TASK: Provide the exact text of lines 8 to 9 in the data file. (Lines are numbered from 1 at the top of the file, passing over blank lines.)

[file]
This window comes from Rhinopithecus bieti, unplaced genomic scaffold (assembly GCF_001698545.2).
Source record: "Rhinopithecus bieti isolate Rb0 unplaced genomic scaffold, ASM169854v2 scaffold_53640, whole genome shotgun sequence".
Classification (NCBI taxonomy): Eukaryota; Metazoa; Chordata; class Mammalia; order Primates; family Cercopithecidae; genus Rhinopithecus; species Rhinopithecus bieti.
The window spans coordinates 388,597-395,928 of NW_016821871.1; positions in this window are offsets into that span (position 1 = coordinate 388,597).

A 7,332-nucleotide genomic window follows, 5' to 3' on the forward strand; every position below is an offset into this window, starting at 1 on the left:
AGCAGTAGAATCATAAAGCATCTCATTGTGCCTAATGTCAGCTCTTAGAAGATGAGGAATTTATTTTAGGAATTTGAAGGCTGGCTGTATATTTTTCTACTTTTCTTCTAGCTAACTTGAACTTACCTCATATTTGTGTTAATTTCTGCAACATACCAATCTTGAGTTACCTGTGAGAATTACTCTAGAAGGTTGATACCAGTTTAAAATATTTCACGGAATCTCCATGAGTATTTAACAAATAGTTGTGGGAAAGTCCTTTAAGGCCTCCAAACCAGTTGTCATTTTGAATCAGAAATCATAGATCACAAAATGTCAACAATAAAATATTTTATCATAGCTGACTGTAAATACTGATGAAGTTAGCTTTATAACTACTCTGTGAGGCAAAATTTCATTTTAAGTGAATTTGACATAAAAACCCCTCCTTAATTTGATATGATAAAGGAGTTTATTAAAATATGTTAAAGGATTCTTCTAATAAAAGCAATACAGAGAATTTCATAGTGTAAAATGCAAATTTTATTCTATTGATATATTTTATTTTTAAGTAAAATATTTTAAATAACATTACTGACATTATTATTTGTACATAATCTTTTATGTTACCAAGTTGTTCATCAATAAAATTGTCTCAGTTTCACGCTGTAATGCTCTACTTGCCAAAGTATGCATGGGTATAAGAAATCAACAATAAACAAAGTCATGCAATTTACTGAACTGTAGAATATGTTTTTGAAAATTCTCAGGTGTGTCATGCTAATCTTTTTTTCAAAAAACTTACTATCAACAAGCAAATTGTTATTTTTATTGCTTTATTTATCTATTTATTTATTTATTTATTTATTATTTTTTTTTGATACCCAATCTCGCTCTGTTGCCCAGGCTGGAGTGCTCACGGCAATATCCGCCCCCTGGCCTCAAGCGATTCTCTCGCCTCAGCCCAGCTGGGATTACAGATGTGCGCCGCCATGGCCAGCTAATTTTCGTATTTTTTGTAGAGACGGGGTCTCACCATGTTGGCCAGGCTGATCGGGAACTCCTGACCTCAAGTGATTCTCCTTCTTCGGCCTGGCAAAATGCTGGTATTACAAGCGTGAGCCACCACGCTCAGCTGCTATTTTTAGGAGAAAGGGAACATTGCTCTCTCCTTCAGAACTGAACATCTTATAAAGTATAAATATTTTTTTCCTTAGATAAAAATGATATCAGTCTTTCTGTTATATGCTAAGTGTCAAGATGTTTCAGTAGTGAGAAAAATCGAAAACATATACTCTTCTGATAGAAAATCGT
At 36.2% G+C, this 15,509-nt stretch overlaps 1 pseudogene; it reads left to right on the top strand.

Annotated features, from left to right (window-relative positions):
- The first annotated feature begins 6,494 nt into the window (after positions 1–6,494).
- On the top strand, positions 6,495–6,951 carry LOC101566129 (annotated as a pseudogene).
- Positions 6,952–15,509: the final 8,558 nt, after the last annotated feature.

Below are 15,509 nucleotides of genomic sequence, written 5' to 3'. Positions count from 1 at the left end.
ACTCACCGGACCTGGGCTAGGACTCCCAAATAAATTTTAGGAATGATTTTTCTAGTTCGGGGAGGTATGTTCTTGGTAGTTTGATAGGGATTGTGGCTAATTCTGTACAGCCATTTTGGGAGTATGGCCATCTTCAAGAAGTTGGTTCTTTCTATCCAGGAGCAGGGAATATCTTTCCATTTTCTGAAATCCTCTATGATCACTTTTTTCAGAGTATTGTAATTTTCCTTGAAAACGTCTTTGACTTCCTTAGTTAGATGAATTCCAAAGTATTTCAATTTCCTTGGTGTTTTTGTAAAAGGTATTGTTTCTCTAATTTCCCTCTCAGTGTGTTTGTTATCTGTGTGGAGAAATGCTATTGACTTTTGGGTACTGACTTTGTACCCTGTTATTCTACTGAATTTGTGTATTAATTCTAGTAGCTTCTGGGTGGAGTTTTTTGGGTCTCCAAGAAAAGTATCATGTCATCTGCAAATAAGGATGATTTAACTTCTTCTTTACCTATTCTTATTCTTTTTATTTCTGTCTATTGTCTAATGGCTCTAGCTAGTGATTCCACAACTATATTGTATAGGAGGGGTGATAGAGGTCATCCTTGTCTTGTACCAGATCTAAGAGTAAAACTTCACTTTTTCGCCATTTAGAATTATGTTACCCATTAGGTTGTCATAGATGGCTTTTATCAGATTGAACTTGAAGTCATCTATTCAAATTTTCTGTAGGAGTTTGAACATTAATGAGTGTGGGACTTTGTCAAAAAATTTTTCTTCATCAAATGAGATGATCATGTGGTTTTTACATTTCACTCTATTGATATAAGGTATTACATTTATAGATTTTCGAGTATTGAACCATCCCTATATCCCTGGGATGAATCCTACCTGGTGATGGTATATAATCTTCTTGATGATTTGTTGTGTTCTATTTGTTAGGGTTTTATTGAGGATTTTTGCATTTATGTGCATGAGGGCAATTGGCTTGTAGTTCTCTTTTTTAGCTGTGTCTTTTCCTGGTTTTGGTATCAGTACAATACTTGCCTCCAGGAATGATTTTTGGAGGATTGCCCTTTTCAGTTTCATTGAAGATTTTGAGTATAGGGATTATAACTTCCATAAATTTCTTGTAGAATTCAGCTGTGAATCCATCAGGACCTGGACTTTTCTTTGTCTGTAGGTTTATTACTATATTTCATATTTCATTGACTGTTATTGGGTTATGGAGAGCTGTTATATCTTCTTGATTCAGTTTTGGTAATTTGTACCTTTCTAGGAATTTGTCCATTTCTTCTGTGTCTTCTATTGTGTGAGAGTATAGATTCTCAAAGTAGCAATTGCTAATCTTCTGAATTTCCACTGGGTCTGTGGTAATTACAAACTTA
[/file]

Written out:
Annotated features, from left to right (window-relative positions):
- The first annotated feature begins 6,494 nt into the window (after positions 1–6,494).